Association of Emergency Radio Organizations in Minnesota

Tom Gallegher, NY2RF CEO ARRL
Second Century
Tom Gallagher, NY2RF — This email address is being protected from spambots. You need JavaScript enabled to view it.
ARRL Chief Executive Officer

Fighting the Last War, or the Next?

“What does the multibillion-dollar FirstNet communications network mean for radio amateurs? Is it the future, or just a Maginot Line?”

Earlier this year, the First Responder Network Authority, known as FirstNet, announced that AT&T would receive a 25-year contract to build its dedicated nationwide broadband communi­cations network for first responders. Spawned by the 9/11 Commission Report of July 2004, the program responds to key Commission findings from the 2001 terrorist attacks: first responders couldn’t communicate with each other; neighboring jurisdictions in New Jersey and northern Virginia lacked interop­erabilty with the affected area, and commercial networks failed almost immediately in the wake of the disaster, without assis­tance from wind, rain, or fire.

Congress created FirstNet in 2012 to ensure a reliable common platform for emergency communications. Interoperability defines its goal, but not its only goal, tying together not only multiple communications modes but nearly all communications devices as well — smartphones, PCs, tablets — utilizing voice, video, texting, and data in a merger of means, devices, and modalities. It introduces yet another layer of capabilities to the already large menu of the emergency response community. This is important; we need to pay attention.

Beyond interoperability, the program seeks to expand geo­graphic coverage, especially the extension of LTE (Long-Term Evolution) service to rural areas, where relatively small chunks of investment can produce outsized results. Broadband, broadly distributed. There’s also the suggestion that FirstNet will achieve greater network resilience. How to accomplish it is not entirely clear at present, because FirstNet may rely in part on existing infrastructure.
FirstNet has invited detractors. US General Accounting Office estimates of its cost range from $12 billion to $47 billion. (Nothing resembles precision in that analysis.) Critics call it a $47 billion network already made obsolete by new digital infra­structure currently installed in major metropolitan areas like New York City. However, most of the new infrastructure cited by critics is confined to a handful of large metropolitan areas.

All of this causes angst in Amateur Radio circles. Reactions range from, “This is the end,” to the familiar refrain, “When all else fails.” This is not the end: it may, in fact, be a new begin­ning. Read opportunity here. For the “when all else fails” crowd, consider how $47 billion buys a lot of durability and optionality. In short, do not be seduced by the critics: FirstNet is real. The Amateur Radio emergency communications community can draw two enormously useful implications from FirstNet. We ignore these implications at our peril.

The first is strategic: beware the inherent shortcoming of deploying any fixed system in a fast-changing technology context. Considering the speed at which digital communications evolved since 9/11, can we imagine that any solution that seems new today might not appear passé in 25 years? Can a solution crafted for a 2017 problem have much relevance in 2040? Is it a Maginot Line to be outflanked? Are we bringing a fixed solution to bear on a rapidly evolving environment? Or is it merely our own system of thinking that is fixed, like the French general staff, fighting the last war, not the next? Networks are highly adaptive, and a project of this scale and time frame will gain flexibility later from its early experience.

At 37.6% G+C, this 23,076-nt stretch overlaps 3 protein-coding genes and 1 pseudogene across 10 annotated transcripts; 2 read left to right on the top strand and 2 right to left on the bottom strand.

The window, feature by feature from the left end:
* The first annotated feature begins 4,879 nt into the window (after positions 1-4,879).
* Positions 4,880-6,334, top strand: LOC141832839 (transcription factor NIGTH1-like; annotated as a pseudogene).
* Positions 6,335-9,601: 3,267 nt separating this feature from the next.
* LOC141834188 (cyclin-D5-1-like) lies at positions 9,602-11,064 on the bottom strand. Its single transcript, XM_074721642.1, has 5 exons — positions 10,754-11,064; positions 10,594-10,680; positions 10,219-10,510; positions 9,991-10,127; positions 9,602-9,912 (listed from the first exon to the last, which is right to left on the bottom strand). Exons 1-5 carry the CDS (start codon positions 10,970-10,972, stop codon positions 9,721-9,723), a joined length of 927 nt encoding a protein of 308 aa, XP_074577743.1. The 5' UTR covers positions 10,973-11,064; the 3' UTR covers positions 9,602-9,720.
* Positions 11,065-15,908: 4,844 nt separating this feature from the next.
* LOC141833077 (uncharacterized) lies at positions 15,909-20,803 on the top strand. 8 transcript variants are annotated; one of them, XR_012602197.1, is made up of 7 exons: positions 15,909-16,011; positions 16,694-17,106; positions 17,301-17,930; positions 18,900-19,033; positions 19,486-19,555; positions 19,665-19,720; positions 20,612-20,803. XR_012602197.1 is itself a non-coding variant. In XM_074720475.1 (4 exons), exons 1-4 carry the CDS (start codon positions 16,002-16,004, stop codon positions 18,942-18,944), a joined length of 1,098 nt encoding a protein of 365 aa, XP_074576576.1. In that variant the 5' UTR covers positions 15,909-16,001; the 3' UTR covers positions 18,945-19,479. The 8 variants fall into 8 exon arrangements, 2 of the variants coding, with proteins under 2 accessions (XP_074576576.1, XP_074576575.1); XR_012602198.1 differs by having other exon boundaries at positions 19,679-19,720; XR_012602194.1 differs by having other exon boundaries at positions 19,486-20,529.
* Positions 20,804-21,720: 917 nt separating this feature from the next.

We must focus on the problem we are seeking to solve, not on the solutions we have at hand. We must be facile, agile, and always forward-thinking with regard to the public’s needs. What have we learned by observing all the entities that have hard­ened-up and upgraded since 9/11, Katrina, and Sandy? First responders and their patrons demand capabilities that cannot be satisfied simply by analog voice. If you believe that this applies only to large population centers, read about the geographic aspirations of FirstNet. It’s coming to a location near you.

In the 21st century, people want to communicate using the modes and devices they find most comfortable. Streaming video provides superior situational awareness. Facebook’s Safety Check dominates the health and welfare world. So, this leads to the second, albeit tactical, implication: what does FirstNet tell us about the future needs of the Emergency Management estab­lishment? They are digital. In the last analysis, the Emergency Management establishment doesn’t care about what radio amateurs can do. It only cares about what amateurs can do for the Emergency Management establishment. And if our tradi­tional skill set requires burnishing, let’s burnish it. We can pro­vide a meaningful contribution. Otherwise, we risk being condemned to irrelevance.

There’s a role for us here; it’s a new role. New is sometimes painful; change is often difficult. Let’s face the change unafraid, and find our new place within this structure.

This topic is too large for a mere editorial. Over the ensuing weeks and months, we will attempt to bring you the most informed thinking from subject matter experts, and you can be the judge. I urge you to participate by e-mailing us at This email address is being protected from spambots. You need JavaScript enabled to view it., with your comments on where and how radio amateurs may have the most value in the new scheme of things. Look to ARRL’s print and digital media for a healthy debate.

From QST® – Devoted entirely to Amateur Radio June 2017